Don A. Chan and Cecilia Chan - Page 13
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US Tax Court > 1997 > Don A. Chan and Cecilia Chan - Page 13
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Individual petitioners contend that Shin lent the deposited
amounts to its shareholders. Once Shin was repaid, it used the
money to pay farmers and workers in cash. Shin does not have
receipts for these payments. We do not accept petitioners'
elaborate explanation of Shin's lending practices. Rather, we
find that petitioner husband controlled both Shin and Eastimpex
and used the alleged payments to Shin as a way to give money to
his mother. Lily received substantial distributions from the
accounts and held the account passbooks although she owned a very
small percentage of Shin. There is no evidence that Lily repaid
Shin for these alleged loans or that Shin made withdrawals for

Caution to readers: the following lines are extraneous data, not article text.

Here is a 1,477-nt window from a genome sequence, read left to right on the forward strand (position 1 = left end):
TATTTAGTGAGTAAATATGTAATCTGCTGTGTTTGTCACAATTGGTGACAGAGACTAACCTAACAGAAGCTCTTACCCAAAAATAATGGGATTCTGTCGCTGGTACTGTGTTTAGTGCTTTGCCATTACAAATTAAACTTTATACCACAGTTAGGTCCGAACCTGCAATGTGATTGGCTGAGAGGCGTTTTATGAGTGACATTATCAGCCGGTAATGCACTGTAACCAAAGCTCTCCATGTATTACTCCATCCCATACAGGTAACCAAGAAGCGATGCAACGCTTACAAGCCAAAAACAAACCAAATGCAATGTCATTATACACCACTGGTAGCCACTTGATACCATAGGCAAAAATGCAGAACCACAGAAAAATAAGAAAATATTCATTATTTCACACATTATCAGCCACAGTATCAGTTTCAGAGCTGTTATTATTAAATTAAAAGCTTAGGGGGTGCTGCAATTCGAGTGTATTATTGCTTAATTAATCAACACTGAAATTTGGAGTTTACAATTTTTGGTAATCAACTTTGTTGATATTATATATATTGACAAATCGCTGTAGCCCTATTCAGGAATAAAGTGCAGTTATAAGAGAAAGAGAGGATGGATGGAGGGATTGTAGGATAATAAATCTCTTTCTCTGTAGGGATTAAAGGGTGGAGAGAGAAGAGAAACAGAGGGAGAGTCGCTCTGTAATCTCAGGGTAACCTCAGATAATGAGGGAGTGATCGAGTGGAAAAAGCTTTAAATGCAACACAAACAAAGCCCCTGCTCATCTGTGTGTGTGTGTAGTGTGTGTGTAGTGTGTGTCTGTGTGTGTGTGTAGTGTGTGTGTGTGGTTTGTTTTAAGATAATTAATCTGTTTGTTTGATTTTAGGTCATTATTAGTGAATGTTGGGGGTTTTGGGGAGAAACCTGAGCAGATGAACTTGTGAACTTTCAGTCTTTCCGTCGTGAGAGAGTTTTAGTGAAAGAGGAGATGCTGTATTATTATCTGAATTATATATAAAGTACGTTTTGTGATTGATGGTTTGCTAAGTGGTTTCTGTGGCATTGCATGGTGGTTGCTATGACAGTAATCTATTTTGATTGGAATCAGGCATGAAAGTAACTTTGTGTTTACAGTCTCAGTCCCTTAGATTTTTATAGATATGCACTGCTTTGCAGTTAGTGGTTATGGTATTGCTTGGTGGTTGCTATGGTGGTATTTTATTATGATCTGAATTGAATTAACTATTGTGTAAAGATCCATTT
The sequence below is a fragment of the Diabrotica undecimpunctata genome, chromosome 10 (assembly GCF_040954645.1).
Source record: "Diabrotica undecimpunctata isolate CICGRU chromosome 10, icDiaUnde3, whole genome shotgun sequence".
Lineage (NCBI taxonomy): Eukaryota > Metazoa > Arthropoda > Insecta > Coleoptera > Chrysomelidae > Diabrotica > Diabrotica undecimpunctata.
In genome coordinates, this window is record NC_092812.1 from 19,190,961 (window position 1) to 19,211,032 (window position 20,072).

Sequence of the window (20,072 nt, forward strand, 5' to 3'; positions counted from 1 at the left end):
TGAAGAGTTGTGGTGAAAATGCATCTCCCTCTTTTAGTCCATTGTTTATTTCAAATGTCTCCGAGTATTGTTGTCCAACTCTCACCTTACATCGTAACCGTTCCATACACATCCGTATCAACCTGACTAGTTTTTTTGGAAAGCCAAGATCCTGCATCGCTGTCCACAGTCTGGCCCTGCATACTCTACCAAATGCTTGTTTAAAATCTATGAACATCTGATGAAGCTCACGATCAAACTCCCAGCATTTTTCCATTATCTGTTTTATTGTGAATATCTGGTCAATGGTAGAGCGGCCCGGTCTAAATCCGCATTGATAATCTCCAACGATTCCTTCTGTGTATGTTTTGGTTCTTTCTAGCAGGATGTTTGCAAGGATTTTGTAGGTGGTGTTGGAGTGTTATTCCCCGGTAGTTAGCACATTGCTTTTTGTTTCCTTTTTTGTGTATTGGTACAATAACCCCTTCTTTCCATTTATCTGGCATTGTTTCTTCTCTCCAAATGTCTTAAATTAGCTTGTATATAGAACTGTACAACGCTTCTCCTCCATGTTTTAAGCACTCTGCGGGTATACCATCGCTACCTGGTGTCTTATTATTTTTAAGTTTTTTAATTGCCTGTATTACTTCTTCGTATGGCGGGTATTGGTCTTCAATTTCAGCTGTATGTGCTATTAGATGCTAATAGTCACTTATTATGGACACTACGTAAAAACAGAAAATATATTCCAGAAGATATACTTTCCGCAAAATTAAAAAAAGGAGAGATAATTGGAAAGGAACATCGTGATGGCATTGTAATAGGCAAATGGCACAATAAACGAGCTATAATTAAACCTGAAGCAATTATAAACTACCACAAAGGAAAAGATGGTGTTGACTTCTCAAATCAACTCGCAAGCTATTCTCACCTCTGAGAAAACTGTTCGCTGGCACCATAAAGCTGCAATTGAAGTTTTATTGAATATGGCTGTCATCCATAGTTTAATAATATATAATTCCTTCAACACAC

business purposes from the Coast and First Pacific accounts.
These factors indicate that the subject accounts were created for
the personal purposes of individual petitioners and not created
for business purposes of Shin. The admittedly deceptive
recordkeeping was used in part to benefit individual petitioners.
Respondent determined that the deposited amounts were not
paid to Shin for the purchase of goods and thus disallowed their
treatment by Eastimpex as the cost of goods sold. Respondent
further determined that the deposited amounts constituted
constructive dividends from Eastimpex to individual petitioners.
Cost of Goods Sold
The first issue we consider is whether Eastimpex is entitled
to treat the deposited amounts as part of its cost of goods sold.
The cost of goods purchased for resale in a taxpayer's business
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